Capitalism, Socialism, and Democracy | Study Guide

Joseph A. Schumpeter

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Capitalism, Socialism, and Democracy | Part 2, Chapter 12 : Can Capitalism Survive? (Crumbling Walls) | Summary



Schumpeter considers the ways in which capitalism will destroy itself:

  1. Schumpeter considers a case in which the wants of humanity would be perfectly satisfied. Such a situation would cause the entrepreneurial function of capitalism to become obsolete and for capitalism itself to become "atrophic," starved of the possibility of evolution. Schumpeter uses this theoretical example to emphasize that capitalism delivers only when entrepreneurs are free to work. He believes the social function of entrepreneurship is already being broken down, partly because capitalist development means economic progress becomes "depersonalized" and "automatized." The entrepreneurial class is thus absorbed by the bourgeoisie. Schumpeter concludes by suggesting that the automation of progress makes capitalist enterprise itself "superfluous."
  2. Schumpeter states that capitalism destroyed the feudal world and its institutions. This destruction freed the bourgeoisie to profit through capitalist enterprise. Unfortunately for the bourgeoisie, it also destroyed many institutions that protected that class. Capitalist progress also fed the rise of a bureaucracy that owed capitalism no special loyalty. The rationalist and unheroic bourgeoisie has only its economic performance to distinguish itself. Thus, the bourgeoisie is ill-equipped to defend itself from domestic and international problems. Schumpeter sums up this section by saying that capitalism broke down both barriers and "the flying buttresses that prevented its collapse."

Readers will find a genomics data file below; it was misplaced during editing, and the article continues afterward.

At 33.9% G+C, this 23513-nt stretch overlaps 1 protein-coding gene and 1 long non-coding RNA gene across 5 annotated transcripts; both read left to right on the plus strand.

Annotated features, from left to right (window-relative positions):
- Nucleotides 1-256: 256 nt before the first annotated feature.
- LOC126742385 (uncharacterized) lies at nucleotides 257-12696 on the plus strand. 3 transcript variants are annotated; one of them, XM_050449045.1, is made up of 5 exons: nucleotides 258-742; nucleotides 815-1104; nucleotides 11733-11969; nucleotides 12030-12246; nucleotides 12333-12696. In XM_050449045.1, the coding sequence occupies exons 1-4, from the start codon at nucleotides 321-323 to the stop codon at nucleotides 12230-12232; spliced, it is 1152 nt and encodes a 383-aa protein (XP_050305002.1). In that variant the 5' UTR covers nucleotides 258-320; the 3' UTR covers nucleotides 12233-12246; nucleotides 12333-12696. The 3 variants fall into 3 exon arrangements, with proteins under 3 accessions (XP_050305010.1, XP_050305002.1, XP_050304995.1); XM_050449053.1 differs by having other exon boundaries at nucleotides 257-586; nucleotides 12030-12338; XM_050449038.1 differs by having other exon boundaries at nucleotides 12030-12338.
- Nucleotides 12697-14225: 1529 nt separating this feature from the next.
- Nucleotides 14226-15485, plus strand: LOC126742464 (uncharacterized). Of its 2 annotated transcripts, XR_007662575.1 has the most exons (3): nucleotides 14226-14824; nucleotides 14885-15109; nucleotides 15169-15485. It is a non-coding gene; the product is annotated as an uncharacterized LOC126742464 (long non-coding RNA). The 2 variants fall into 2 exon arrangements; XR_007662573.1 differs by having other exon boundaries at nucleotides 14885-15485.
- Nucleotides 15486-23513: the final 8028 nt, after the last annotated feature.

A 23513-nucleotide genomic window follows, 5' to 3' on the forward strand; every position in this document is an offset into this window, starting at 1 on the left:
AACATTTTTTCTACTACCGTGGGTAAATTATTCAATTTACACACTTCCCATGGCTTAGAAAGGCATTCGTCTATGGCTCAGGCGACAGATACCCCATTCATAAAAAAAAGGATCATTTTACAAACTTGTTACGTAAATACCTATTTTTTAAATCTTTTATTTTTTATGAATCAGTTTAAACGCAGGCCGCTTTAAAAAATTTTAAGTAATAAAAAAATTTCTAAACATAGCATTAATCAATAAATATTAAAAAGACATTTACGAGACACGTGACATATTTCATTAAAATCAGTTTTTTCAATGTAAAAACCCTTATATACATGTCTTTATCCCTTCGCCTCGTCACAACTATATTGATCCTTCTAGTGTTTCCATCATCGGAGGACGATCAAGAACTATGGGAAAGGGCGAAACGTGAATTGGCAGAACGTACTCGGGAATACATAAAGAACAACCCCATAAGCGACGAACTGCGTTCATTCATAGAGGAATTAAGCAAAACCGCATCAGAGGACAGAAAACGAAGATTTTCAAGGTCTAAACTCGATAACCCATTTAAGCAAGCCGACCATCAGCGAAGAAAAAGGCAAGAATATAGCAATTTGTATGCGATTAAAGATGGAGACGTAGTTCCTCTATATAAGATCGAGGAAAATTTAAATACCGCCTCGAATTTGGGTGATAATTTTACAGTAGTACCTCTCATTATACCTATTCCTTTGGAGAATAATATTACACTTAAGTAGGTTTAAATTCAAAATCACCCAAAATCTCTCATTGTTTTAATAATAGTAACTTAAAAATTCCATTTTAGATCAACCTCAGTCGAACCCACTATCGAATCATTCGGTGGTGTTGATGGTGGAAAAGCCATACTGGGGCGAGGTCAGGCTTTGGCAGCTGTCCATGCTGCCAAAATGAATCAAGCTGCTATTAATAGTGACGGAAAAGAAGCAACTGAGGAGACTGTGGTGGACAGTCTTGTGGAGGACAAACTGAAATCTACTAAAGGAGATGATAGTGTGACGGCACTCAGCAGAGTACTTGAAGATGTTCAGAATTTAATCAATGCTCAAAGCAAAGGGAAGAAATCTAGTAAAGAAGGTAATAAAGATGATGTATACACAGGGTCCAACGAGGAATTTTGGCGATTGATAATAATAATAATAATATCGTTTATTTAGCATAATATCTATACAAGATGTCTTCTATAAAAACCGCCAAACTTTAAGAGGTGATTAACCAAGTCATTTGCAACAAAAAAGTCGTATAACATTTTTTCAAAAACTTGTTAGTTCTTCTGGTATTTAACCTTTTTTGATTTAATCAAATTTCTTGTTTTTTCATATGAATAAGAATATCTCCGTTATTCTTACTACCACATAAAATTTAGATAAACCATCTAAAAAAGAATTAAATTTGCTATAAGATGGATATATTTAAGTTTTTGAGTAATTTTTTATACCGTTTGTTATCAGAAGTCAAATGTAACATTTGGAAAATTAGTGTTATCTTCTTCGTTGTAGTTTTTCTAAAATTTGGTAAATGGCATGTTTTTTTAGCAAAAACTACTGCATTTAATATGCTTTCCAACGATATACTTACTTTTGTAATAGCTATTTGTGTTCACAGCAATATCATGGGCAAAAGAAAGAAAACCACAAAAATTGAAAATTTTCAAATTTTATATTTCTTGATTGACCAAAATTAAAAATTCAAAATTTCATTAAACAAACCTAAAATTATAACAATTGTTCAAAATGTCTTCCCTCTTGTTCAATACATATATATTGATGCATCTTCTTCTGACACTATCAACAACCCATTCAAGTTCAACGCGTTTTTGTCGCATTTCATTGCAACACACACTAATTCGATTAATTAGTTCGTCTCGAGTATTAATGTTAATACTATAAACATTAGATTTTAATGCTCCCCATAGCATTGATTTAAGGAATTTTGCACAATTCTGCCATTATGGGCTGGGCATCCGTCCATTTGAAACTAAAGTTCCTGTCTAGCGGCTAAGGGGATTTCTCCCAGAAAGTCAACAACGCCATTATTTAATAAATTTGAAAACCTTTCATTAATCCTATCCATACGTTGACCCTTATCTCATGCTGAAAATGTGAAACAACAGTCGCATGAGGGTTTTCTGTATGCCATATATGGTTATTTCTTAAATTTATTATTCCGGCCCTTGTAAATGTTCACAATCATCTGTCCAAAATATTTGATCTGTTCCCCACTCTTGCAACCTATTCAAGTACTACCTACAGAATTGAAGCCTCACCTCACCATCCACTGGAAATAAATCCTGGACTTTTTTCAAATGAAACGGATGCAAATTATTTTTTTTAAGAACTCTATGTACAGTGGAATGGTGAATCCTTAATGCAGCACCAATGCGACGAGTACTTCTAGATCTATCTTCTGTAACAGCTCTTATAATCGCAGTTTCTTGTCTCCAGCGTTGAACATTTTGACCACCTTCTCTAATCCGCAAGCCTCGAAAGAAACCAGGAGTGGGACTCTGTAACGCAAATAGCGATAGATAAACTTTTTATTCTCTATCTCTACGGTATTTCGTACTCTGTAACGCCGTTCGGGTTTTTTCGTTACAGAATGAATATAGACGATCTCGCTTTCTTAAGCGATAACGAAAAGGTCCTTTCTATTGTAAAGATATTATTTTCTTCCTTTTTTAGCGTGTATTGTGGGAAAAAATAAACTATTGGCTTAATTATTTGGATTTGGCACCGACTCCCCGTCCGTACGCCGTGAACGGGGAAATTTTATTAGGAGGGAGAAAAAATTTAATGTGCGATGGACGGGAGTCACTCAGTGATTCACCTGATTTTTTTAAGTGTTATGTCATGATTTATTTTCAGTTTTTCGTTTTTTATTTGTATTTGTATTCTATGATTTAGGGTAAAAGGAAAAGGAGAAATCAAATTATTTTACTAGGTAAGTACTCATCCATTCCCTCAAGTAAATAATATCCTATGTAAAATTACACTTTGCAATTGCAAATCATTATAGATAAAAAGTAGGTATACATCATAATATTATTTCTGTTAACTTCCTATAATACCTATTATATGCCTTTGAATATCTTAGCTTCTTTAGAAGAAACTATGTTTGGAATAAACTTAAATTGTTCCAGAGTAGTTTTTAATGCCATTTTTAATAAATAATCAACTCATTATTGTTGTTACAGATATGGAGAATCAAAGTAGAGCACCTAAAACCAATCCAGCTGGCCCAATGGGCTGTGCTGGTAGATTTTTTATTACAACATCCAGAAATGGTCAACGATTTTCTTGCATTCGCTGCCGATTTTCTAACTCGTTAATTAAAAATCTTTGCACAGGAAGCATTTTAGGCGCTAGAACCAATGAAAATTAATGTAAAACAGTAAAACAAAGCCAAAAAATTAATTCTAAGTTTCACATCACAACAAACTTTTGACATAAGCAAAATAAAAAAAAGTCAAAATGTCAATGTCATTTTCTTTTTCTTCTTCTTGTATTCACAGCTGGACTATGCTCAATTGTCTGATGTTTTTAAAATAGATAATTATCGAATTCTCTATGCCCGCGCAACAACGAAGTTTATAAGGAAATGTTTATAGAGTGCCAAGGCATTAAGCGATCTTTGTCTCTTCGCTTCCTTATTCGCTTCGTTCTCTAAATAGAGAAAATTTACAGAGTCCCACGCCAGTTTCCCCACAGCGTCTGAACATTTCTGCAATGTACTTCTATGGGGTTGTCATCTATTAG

3. Capitalist processes attack the standing of "the small producer and trader," that is, small capitalists. These processes break down the institutional framework at all levels. Even property ownership has been diminished in favor of "big stockholders" and "salaried managers." In place of the vitality of real property (like machines) is only the "parcel of shares" that ultimately diminishes interest in defending the institutions of property capitalism requires.


Schumpeter directly addresses the factors which mean capitalism will undermine itself. These are, as has been previously noted, sociological factors, not economic ones. These sociological factors can be compared with those he described in his Marxist analysis in Part 1. While they echo Marx in some ways, there is otherwise little in common. Schumpeter does not consider there to be a class struggle as Marx does, but Schumpeter does think that technological developments will ultimately be a detriment to entrepreneurs. That element is a distinct echo of Marx's immiseration theory of capitalism, in which businesses chase technological development at the expense of workers.

Creative destruction proves to be a blessing and a curse. Capitalism sees nothing that it cannot destroy and remake to capitalist ends, unfortunately including the foundations and support structures of capitalism. This important element of Schumpeter's argument is a result of his insistence on considering the historical and social circumstances of capitalist development. Capitalism did not arrive in a vacuum, and capitalism as an economic model cannot be fully distinguished from the culture it created.

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